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Historic restaurant in Rock Hill closes its doors, leaves civil rights counter in flux

That's where the "Friendship Nine"' sat during segregation in 1961.

ROCK HILL, S.C. — History is on hold as a huge question mark looms over an iconic building in downtown Rock Hill. 

The Five & Dine restaurant on Main Street closed its doors in December. The downtown diner has had a few names over the years, but its lunch counter and stools have transcended generations and inspired thousands.

That's where the "Friendship Nine"' sat during segregation in 1961.

It was known as McRory's Five & Dime back then, and African Americans were not allowed to sit at the lunch counter or even order lunch to-go. That didn't stop 10 young men who were arrested for staging a sit-in protest.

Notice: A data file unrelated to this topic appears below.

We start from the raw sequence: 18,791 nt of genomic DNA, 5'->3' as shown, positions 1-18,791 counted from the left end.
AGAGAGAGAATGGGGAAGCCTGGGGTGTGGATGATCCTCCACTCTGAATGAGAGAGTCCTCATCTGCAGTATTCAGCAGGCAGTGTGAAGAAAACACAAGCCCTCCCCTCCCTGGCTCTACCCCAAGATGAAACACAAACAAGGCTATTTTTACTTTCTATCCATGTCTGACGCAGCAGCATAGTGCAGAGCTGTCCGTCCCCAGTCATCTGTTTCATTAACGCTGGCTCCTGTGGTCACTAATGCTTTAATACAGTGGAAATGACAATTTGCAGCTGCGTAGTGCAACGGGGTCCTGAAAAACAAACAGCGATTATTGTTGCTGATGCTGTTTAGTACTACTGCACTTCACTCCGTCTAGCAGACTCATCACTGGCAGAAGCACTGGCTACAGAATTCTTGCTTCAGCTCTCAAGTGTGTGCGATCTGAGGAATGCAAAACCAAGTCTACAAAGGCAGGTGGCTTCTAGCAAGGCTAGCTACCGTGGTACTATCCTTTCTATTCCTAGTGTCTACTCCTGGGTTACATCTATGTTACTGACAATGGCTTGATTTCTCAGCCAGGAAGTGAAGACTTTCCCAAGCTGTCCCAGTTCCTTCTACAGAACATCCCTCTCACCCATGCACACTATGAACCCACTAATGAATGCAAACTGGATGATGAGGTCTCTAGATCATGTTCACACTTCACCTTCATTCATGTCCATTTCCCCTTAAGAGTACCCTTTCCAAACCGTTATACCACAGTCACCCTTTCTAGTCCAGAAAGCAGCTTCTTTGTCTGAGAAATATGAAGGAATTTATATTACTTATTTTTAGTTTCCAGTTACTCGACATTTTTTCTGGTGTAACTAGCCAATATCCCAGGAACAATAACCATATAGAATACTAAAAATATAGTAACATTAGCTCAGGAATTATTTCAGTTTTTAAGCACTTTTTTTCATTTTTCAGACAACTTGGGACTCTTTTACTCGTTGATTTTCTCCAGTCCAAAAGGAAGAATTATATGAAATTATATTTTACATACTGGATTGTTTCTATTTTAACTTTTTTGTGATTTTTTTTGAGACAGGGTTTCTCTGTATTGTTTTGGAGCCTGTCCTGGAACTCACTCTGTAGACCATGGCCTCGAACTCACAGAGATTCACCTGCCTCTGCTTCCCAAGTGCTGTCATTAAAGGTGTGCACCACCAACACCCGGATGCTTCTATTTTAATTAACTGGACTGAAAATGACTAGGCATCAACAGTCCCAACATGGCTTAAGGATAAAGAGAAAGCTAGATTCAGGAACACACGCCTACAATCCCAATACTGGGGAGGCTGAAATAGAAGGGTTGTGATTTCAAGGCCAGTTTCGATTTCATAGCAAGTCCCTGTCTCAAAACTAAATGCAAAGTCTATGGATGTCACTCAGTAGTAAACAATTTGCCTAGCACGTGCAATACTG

Nine of the men refused to post bail, forcing the government to pay for their 30-day incarceration and inspiring thousands across the country. 

Their courage became a blueprint for the civil rights movement, and years later it brought big names to the small restaurant in Rock Hill. 

"When we're bringing visitors in, that's a place we want to go," said Sonja Burris, senior vice president of marketing and communications for Visit York County. 

While the future of the restaurant is in flux, Burris said she has no doubt another business will take over and continue to tell the story of "Friendship Nine". 

"We're hoping another diner will come and open up so we can keep that history and that dialogue going," she said. 

The new owner will have to get permission from the city of Rock Hill if they play on making any changes to the counter and stools.